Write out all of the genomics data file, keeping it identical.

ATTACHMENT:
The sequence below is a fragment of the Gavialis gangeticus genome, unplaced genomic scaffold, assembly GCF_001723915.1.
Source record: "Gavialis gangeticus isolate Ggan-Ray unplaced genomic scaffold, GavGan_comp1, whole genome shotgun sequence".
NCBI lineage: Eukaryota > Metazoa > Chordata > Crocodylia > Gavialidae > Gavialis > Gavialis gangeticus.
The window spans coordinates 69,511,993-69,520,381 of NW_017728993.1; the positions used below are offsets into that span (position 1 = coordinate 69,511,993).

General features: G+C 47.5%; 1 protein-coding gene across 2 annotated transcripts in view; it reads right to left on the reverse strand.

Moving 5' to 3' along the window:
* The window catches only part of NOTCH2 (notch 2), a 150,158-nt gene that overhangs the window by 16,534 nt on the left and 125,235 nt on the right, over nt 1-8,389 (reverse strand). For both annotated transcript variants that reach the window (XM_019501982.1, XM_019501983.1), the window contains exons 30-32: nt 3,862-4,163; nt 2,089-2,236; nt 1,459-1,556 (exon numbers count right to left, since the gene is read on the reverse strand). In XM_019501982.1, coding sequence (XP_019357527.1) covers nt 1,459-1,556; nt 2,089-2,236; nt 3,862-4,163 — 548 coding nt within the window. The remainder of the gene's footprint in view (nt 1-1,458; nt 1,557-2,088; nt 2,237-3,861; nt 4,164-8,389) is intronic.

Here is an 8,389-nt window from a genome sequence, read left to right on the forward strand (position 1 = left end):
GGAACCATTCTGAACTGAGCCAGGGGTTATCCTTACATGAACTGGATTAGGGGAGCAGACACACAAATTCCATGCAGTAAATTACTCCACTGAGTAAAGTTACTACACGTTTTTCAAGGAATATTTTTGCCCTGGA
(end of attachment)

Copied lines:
The sequence below is a fragment of the Gavialis gangeticus genome, unplaced genomic scaffold, assembly GCF_001723915.1.
Source record: "Gavialis gangeticus isolate Ggan-Ray unplaced genomic scaffold, GavGan_comp1, whole genome shotgun sequence".
NCBI lineage: Eukaryota > Metazoa > Chordata > Crocodylia > Gavialidae > Gavialis > Gavialis gangeticus.
The window spans coordinates 69,511,993-69,520,381 of NW_017728993.1; the positions used below are offsets into that span (position 1 = coordinate 69,511,993).

General features: G+C 47.5%; 1 protein-coding gene across 2 annotated transcripts in view; it reads right to left on the reverse strand.

Moving 5' to 3' along the window:
* The window catches only part of NOTCH2 (notch 2), a 150,158-nt gene that overhangs the window by 16,534 nt on the left and 125,235 nt on the right, over nt 1-8,389 (reverse strand). For both annotated transcript variants that reach the window (XM_019501982.1, XM_019501983.1), the window contains exons 30-32: nt 3,862-4,163; nt 2,089-2,236; nt 1,459-1,556 (exon numbers count right to left, since the gene is read on the reverse strand). In XM_019501982.1, coding sequence (XP_019357527.1) covers nt 1,459-1,556; nt 2,089-2,236; nt 3,862-4,163 — 548 coding nt within the window. The remainder of the gene's footprint in view (nt 1-1,458; nt 1,557-2,088; nt 2,237-3,861; nt 4,164-8,389) is intronic.

Here is an 8,389-nt window from a genome sequence, read left to right on the forward strand (position 1 = left end):
GGAACCATTCTGAACTGAGCCAGGGGTTATCCTTACATGAACTGGATTAGGGGAGCAGACACACAAATTCCATGCAGTAAATTACTCCACTGAGTAAAGTTACTACACGTTTTTCAAGGAATATTTTTGCCCTGGA